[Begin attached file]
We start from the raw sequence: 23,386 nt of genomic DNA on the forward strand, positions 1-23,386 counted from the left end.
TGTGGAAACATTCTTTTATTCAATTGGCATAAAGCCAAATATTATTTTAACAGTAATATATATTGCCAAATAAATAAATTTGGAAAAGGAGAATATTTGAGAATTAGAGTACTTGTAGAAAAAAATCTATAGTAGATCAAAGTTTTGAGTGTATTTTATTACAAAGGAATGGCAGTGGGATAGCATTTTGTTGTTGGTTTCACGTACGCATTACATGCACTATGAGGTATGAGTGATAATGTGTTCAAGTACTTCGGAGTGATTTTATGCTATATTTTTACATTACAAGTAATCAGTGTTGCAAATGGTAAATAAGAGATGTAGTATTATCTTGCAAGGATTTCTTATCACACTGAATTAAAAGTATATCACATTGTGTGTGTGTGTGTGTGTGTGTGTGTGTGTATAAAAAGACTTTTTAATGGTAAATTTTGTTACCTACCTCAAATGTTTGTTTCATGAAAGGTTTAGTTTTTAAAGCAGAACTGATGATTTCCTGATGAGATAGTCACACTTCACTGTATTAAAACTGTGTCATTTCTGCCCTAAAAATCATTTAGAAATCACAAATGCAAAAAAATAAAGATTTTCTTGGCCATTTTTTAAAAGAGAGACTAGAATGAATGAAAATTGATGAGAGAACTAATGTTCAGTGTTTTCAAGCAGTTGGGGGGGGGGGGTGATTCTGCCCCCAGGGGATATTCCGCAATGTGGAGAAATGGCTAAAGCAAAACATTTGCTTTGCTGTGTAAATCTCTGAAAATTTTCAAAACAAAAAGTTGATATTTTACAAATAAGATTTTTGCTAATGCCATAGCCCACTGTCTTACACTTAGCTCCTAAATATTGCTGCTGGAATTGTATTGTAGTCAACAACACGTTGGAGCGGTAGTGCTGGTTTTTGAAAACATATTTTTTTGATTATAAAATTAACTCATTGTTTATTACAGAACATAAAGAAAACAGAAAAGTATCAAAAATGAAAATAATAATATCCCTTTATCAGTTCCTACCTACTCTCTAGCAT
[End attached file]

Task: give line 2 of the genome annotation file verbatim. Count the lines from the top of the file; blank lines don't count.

TGTGGAAACATTCTTTTATTCAATTGGCATAAAGCCAAATATTATTTTAACAGTAATATATATTGCCAAATAAATAAATTTGGAAAAGGAGAATATTTGAGAATTAGAGTACTTGTAGAAAAAAATCTATAGTAGATCAAAGTTTTGAGTGTATTTTATTACAAAGGAATGGCAGTGGGATAGCATTTTGTTGTTGGTTTCACGTACGCATTACATGCACTATGAGGTATGAGTGATAATGTGTTCAAGTACTTCGGAGTGATTTTATGCTATATTTTTACATTACAAGTAATCAGTGTTGCAAATGGTAAATAAGAGATGTAGTATTATCTTGCAAGGATTTCTTATCACACTGAATTAAAAGTATATCACATTGTGTGTGTGTGTGTGTGTGTGTGTGTGTGTATAAAAAGACTTTTTAATGGTAAATTTTGTTACCTACCTCAAATGTTTGTTTCATGAAAGGTTTAGTTTTTAAAGCAGAACTGATGATTTCCTGATGAGATAGTCACACTTCACTGTATTAAAACTGTGTCATTTCTGCCCTAAAAATCATTTAGAAATCACAAATGCAAAAAAATAAAGATTTTCTTGGCCATTTTTTAAAAGAGAGACTAGAATGAATGAAAATTGATGAGAGAACTAATGTTCAGTGTTTTCAAGCAGTTGGGGGGGGGGGGTGATTCTGCCCCCAGGGGATATTCCGCAATGTGGAGAAATGGCTAAAGCAAAACATTTGCTTTGCTGTGTAAATCTCTGAAAATTTTCAAAACAAAAAGTTGATATTTTACAAATAAGATTTTTGCTAATGCCATAGCCCACTGTCTTACACTTAGCTCCTAAATATTGCTGCTGGAATTGTATTGTAGTCAACAACACGTTGGAGCGGTAGTGCTGGTTTTTGAAAACATATTTTTTTGATTATAAAATTAACTCATTGTTTATTACAGAACATAAAGAAAACAGAAAAGTATCAAAAATGAAAATAATAATATCCCTTTATCAGTTCCTACCTACTCTCTAGCAT